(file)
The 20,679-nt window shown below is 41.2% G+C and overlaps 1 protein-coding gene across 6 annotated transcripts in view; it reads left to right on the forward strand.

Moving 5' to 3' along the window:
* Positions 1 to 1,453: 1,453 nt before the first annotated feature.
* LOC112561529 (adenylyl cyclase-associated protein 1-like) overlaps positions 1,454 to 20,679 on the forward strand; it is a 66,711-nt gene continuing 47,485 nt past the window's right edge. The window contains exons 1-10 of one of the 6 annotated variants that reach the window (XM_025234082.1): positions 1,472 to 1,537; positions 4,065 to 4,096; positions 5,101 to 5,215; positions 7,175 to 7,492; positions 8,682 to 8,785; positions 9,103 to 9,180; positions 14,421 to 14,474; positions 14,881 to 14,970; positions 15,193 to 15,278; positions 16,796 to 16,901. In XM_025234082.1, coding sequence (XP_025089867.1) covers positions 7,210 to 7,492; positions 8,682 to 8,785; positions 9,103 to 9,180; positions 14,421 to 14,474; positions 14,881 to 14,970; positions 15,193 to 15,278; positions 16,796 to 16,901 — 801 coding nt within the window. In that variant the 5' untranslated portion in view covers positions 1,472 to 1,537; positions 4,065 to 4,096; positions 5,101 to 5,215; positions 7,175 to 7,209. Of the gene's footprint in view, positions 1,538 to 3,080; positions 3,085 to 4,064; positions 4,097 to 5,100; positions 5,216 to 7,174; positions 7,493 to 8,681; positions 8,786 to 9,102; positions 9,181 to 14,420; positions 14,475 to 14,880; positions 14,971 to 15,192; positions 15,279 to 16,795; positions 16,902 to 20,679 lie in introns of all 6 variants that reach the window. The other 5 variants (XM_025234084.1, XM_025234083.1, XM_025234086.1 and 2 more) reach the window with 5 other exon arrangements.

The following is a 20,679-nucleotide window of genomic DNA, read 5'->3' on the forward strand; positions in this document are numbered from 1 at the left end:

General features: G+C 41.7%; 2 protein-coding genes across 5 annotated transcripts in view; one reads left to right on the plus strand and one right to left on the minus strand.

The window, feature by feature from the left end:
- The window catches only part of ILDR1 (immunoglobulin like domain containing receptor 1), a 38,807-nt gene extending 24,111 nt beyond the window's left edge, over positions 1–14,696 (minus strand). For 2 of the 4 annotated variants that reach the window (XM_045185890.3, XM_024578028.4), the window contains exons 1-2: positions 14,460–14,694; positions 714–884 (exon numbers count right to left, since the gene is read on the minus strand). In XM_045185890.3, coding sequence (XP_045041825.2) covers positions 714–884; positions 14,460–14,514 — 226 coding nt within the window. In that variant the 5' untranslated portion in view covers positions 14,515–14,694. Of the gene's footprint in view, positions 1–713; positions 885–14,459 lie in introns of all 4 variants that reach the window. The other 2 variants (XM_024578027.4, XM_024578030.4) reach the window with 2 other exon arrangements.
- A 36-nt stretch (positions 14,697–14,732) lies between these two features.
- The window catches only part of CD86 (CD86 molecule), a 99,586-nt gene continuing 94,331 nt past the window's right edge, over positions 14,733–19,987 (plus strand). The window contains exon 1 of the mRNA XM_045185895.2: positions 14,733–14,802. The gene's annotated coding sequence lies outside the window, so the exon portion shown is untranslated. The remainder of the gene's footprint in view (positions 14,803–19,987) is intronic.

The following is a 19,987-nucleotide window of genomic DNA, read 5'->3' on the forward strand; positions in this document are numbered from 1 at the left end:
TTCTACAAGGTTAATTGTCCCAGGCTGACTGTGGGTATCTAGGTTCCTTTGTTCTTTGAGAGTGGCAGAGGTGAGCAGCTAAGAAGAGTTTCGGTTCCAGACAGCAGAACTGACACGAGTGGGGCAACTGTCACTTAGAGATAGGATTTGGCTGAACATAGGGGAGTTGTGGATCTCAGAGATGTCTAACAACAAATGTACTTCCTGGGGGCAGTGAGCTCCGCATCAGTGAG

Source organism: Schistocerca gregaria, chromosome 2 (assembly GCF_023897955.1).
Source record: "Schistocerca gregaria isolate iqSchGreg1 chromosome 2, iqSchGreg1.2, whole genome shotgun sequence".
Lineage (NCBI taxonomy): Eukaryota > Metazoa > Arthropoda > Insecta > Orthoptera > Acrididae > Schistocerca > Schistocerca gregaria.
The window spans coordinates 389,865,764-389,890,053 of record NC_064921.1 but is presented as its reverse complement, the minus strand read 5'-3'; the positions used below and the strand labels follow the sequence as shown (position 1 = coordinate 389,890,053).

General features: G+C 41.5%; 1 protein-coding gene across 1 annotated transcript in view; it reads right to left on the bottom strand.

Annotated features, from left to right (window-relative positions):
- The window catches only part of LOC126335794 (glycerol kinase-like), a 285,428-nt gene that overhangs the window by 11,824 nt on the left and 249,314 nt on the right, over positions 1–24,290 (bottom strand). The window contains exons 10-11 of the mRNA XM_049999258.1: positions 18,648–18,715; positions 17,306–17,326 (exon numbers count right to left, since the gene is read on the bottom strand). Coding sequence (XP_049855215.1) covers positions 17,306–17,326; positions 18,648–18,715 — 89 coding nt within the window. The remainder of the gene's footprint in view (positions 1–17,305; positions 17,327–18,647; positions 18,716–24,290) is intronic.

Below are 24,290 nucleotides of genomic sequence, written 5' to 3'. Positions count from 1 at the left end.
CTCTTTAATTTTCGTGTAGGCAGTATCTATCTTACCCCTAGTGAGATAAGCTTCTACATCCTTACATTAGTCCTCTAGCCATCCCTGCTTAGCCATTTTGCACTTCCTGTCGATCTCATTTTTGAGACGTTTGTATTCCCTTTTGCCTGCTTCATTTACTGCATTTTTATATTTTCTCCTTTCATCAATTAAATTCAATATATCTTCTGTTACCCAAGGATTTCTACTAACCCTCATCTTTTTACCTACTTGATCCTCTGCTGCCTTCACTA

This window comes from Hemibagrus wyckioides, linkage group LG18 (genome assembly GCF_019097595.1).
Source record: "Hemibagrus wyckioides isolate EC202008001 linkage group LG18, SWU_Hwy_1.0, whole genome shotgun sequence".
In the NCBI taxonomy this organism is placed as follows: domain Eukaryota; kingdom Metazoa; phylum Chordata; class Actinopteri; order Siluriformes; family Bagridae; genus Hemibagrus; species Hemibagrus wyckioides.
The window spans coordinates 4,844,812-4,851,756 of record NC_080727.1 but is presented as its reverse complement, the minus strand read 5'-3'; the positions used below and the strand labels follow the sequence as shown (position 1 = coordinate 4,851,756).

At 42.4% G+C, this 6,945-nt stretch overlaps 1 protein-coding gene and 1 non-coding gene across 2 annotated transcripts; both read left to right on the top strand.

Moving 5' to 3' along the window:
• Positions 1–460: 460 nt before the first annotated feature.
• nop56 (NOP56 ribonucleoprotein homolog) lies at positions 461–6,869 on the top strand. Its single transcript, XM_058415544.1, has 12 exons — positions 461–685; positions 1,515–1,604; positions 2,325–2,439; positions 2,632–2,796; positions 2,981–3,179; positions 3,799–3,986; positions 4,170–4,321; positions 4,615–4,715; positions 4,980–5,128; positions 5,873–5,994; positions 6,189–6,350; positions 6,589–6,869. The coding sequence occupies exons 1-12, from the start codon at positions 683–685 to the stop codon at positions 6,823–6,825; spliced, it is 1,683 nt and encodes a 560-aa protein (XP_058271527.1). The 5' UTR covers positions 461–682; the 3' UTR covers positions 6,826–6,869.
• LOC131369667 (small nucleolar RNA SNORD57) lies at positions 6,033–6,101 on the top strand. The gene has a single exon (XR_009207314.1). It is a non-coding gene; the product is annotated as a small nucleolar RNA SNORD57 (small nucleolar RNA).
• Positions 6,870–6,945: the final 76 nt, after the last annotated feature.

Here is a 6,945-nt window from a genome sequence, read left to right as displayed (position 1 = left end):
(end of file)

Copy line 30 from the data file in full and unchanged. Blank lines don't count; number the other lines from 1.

• LOC131369667 (small nucleolar RNA SNORD57) lies at positions 6,033–6,101 on the top strand. The gene has a single exon (XR_009207314.1). It is a non-coding gene; the product is annotated as a small nucleolar RNA SNORD57 (small nucleolar RNA).